Glastonbury | Life | New Age

Reiki (The Woo Chronicles)

By on March 2, 2018

I trained in Reiki and I still think it’s woo.

Reiki – It won’t heal you. But it might make you feel better.

Like so many things that claim to have an ancient and noble past, Reiki is actually fairly modern, having been invented by Mikau Usui in 1922.  I trained as a practitioner of Reiki circa 2001 and was told a pretty way-out story about how he discovered Reiki through a strange mystical experience.  I did ask at the time if this involved mushrooms. It didn’t go down well. Whether this story was indeed the case, or merely the teacher’s own interpretation of the events, remains unclear.

The central beliefs of Reiki are as follows:

  • There is a universal, never-ending energy that can be channelled for healing.
  • Anyone can access this energy providing they are ‘attuned’ by a Reiki Master.
  • Energy flows through the hands when the practitioner places them on or near the patient.
  • Energy is intelligent, diagnosis is not required, energy automatically diagnoses, treats and heals the patient.

There are 3 levels of Reiki.  Each requires a different level of attunement.  You can expect to pay hundreds of pounds in order to become a Level 3 (Master) Practitioner.

  • Level 1 – learn 12 hand positions on the body through which you can channel the Reiki energy.  You are just a conduit for the energy.  If your hands feel hot – it’s working.
  • Level 2 – you learn the special ‘secret’ Reiki symbols, distance healing and healing by “listening to your inner voice”.
  • Level 3 – Reiki Master.  Usually over a year to learn.  You learn to embody Reiki Energy and attune and teach others.

I have particular issues with the claims of distance healing:

Some Reiki practitioners also claim that their practice can be carried out from a distance, thus obviating any contact save you sending the nice man or lady your credit card number while he or she heals you from across an ocean.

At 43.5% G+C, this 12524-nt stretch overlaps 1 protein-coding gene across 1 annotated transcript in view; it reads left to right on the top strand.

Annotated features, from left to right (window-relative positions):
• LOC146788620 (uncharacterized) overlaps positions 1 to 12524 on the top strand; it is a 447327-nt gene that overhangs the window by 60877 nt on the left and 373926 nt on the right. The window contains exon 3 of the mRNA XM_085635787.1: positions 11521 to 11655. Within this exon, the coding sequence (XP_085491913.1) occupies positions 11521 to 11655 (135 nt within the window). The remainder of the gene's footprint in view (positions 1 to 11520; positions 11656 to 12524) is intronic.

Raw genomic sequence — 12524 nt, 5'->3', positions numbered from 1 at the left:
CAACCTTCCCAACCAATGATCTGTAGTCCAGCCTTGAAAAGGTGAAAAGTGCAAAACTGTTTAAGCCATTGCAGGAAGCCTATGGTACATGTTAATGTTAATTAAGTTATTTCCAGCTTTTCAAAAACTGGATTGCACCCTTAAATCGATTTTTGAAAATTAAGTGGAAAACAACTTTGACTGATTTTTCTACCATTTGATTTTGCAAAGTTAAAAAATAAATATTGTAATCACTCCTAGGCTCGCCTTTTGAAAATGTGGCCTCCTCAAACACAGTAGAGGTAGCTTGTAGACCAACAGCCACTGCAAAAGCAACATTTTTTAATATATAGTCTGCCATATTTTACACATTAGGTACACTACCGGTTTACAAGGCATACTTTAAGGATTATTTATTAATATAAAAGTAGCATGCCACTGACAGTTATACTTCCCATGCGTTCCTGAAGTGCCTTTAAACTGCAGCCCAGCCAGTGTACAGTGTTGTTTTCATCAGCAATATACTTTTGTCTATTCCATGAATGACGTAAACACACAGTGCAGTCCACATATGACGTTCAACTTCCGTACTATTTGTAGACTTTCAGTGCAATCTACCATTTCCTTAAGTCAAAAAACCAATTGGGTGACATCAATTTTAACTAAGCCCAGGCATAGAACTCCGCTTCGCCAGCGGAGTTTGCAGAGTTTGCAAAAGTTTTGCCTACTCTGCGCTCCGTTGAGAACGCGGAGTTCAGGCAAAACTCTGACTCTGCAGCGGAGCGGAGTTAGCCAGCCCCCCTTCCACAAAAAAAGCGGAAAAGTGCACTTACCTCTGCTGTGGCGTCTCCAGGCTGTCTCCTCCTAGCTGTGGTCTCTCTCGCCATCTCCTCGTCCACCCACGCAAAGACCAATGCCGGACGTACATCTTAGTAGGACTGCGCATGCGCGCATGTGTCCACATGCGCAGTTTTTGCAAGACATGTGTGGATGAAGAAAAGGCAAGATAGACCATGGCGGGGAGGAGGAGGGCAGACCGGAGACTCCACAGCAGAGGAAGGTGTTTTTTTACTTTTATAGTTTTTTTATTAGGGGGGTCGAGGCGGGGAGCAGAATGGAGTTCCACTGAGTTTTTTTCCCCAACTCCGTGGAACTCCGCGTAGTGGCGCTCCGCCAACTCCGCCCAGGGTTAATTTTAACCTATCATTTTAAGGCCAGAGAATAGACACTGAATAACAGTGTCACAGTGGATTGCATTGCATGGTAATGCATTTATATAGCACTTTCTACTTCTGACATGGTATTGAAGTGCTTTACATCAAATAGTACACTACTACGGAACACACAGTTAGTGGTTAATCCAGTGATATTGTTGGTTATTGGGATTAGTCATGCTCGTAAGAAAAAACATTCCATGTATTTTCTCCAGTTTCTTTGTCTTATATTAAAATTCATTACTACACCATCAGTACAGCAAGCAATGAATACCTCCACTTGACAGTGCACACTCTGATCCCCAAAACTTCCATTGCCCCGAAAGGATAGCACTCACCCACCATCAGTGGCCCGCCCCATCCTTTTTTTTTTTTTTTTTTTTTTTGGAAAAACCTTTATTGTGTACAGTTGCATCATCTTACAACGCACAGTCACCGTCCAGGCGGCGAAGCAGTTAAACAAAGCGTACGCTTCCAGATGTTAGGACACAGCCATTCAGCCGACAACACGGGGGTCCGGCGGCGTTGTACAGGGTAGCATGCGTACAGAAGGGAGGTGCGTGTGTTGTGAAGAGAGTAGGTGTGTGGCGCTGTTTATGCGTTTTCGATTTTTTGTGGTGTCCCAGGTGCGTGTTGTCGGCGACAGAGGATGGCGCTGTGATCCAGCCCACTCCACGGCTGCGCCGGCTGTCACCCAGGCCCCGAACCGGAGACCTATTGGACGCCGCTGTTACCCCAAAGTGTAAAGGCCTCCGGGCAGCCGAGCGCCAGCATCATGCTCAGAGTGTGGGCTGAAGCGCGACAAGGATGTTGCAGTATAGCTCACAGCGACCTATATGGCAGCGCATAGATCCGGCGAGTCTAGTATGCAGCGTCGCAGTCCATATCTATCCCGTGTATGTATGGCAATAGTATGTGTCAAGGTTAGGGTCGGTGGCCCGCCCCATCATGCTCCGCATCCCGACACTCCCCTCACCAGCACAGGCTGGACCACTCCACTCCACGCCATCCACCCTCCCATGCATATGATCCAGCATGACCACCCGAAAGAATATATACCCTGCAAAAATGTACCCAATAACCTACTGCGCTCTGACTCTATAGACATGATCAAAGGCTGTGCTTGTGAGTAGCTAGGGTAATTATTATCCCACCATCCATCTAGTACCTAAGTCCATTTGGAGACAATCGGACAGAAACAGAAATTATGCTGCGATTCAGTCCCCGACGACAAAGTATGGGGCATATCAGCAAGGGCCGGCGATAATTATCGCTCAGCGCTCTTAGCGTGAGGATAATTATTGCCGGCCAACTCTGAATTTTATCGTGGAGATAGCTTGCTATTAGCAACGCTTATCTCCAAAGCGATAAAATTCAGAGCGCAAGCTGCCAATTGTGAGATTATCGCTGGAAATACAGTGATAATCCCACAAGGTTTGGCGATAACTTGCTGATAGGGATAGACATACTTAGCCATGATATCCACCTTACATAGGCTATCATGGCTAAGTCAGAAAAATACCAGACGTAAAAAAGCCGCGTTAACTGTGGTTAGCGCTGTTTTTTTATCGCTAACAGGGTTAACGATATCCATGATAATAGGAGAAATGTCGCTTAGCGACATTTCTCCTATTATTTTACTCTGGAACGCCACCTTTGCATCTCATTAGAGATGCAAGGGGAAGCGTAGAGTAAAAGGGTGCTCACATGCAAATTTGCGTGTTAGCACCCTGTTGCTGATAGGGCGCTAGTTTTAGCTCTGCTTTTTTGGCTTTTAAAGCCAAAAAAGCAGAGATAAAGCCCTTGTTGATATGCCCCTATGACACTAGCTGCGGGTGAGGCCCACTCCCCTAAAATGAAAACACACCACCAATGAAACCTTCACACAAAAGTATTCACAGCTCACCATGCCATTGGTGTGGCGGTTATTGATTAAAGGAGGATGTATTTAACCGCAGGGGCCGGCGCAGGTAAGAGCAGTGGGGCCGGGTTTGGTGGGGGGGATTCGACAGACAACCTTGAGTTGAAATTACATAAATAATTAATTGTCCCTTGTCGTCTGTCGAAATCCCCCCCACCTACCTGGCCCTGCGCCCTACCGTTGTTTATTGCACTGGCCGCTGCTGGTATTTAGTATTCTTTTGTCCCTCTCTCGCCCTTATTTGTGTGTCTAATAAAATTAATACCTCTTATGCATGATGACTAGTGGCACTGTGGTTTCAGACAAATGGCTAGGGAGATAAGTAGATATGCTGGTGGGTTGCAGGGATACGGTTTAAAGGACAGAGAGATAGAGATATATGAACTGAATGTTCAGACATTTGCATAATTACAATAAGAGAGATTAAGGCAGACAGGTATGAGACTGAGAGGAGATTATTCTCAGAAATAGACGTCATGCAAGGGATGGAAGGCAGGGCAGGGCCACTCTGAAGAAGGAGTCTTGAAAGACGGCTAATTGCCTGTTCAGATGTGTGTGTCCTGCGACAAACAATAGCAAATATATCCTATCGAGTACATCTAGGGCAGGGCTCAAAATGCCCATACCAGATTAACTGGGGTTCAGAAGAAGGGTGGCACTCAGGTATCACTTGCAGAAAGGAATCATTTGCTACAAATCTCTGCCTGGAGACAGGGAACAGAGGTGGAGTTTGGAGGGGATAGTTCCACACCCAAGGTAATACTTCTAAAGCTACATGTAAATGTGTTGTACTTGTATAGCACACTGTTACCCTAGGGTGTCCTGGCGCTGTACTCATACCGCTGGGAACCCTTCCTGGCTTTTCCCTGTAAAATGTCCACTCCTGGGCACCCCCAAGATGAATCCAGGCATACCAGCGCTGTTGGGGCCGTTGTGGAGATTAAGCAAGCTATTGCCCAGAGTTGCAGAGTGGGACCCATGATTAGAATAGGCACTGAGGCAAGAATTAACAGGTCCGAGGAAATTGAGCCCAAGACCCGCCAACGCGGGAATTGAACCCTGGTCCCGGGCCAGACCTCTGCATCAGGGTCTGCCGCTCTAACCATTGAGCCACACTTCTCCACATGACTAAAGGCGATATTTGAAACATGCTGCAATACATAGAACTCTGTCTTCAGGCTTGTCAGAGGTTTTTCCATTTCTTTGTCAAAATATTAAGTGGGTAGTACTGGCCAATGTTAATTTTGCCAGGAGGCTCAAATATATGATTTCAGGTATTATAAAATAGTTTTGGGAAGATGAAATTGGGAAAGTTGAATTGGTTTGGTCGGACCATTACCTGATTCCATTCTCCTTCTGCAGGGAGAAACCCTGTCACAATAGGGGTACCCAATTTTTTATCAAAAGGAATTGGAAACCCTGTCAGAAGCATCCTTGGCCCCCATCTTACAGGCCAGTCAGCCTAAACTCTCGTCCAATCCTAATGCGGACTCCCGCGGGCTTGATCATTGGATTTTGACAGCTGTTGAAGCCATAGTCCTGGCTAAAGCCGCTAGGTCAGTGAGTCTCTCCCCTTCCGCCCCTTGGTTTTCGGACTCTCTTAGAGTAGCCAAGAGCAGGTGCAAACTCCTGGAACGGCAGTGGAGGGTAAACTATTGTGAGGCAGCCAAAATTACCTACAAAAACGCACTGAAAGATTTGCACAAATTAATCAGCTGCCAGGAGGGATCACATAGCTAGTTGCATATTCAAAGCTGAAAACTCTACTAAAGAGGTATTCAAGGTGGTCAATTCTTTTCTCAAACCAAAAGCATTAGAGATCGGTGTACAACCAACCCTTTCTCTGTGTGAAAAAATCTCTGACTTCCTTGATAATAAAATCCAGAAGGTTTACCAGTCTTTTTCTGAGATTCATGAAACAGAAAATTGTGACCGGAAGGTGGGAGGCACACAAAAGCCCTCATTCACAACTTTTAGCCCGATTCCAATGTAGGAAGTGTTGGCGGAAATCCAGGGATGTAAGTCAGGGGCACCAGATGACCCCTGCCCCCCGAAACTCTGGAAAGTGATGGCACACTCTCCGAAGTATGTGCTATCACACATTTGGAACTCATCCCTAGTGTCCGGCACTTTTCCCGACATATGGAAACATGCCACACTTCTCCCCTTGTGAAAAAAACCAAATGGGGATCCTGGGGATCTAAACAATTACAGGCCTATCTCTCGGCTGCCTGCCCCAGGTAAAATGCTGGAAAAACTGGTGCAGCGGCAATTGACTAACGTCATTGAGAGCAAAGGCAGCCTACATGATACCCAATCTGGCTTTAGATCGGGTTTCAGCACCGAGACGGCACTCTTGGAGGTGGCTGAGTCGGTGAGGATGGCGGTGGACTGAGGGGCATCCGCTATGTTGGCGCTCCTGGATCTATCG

Reiki is not based on any form of rational science – it is the epitome of woo – all clinical research has shown that it probably won’t do you any harm, which is probably its only saving grace.  It is not an effective treatment for any medical condition at all.  All of the evidence for Reiki is anecdotal, there is no objective scientific evidence that Reiki actually works, or is any better than just getting a good old-fashioned massage. It is extremely relaxing and in that way, at least, Reiki can and does make people feel better.

Overpriced & Unregulated

Reiki hand positionsI achieved Reiki II in 2 weekends. If I’d been willing to give up a year of weekends and pay out a lot of money, I could have become a Reiki Master myself, set up courses, a therapy centre and start charging for treatments.

I later discovered that the symbols and hand positions were ‘secret’ so people could charge a lot of money for sharing them.  Of course, had I been a tad savvier I would have saved all of that hard earned cash and just learnt the hand positions and symbols online, printed off a load of certificates, made up a lineage and called myself a Reiki Master.

Unethical? Yes. Illegal? Nope.

Currently in the UK we have voluntary self regulation for complementary therapies i.e. it is not compulsory. It is the person doing the Reiki who is regulated, not the Reiki itself, i.e. it is how they work and their interaction with the public.

The UK Reiki Federation

I’m not sure what credentials they have to actually regulate anyone but you can, of course, join (for a fee):

We are an independent federation of individuals who have been attuned to Reiki, with the objective of providing support and guidance to Reiki Professionals and to the public, with particular reference to education and training, and the public practice of Reiki.  (UK Reiki Federation)

This is obviously a group of people who care deeply about what they do and want to make this safe for everyone, especially the public.  They work closely with another organisation – The Complementary and Natural Healthcare Council (CNHC).

We were set up by the government to protect the public. We do this by providing a UK register of complementary health practitioners. Protection of the public is our sole purpose.

We set the standards that practitioners need to meet to get onto and then stay on the register. All CNHC registrants have agreed to be bound by the highest standards of conduct and have registered voluntarily. All of them are professionally trained and fully insured to practice.